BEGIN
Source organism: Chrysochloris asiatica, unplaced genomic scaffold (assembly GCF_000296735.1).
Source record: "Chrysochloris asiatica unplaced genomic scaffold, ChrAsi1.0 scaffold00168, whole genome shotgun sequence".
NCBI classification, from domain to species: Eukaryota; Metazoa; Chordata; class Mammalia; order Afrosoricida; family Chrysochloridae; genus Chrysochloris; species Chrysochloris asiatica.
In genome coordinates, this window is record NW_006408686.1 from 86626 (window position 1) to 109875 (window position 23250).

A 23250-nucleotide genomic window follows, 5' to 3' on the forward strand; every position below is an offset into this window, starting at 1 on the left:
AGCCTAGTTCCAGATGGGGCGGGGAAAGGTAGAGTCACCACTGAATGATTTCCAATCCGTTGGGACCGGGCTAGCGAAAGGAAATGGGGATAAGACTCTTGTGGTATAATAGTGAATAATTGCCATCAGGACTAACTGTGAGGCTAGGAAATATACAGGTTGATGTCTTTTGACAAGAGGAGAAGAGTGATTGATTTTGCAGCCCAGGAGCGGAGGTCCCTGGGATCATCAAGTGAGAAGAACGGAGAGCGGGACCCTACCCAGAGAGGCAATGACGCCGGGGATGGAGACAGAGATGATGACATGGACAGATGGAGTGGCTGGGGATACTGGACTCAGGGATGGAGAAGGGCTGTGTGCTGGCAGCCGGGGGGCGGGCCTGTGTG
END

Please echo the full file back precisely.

Source organism: Chrysochloris asiatica, unplaced genomic scaffold (assembly GCF_000296735.1).
Source record: "Chrysochloris asiatica unplaced genomic scaffold, ChrAsi1.0 scaffold00168, whole genome shotgun sequence".
NCBI classification, from domain to species: Eukaryota; Metazoa; Chordata; class Mammalia; order Afrosoricida; family Chrysochloridae; genus Chrysochloris; species Chrysochloris asiatica.
In genome coordinates, this window is record NW_006408686.1 from 86626 (window position 1) to 109875 (window position 23250).

A 23250-nucleotide genomic window follows, 5' to 3' on the forward strand; every position below is an offset into this window, starting at 1 on the left:
AGCCTAGTTCCAGATGGGGCGGGGAAAGGTAGAGTCACCACTGAATGATTTCCAATCCGTTGGGACCGGGCTAGCGAAAGGAAATGGGGATAAGACTCTTGTGGTATAATAGTGAATAATTGCCATCAGGACTAACTGTGAGGCTAGGAAATATACAGGTTGATGTCTTTTGACAAGAGGAGAAGAGTGATTGATTTTGCAGCCCAGGAGCGGAGGTCCCTGGGATCATCAAGTGAGAAGAACGGAGAGCGGGACCCTACCCAGAGAGGCAATGACGCCGGGGATGGAGACAGAGATGATGACATGGACAGATGGAGTGGCTGGGGATACTGGACTCAGGGATGGAGAAGGGCTGTGTGCTGGCAGCCGGGGGGCGGGCCTGTGTG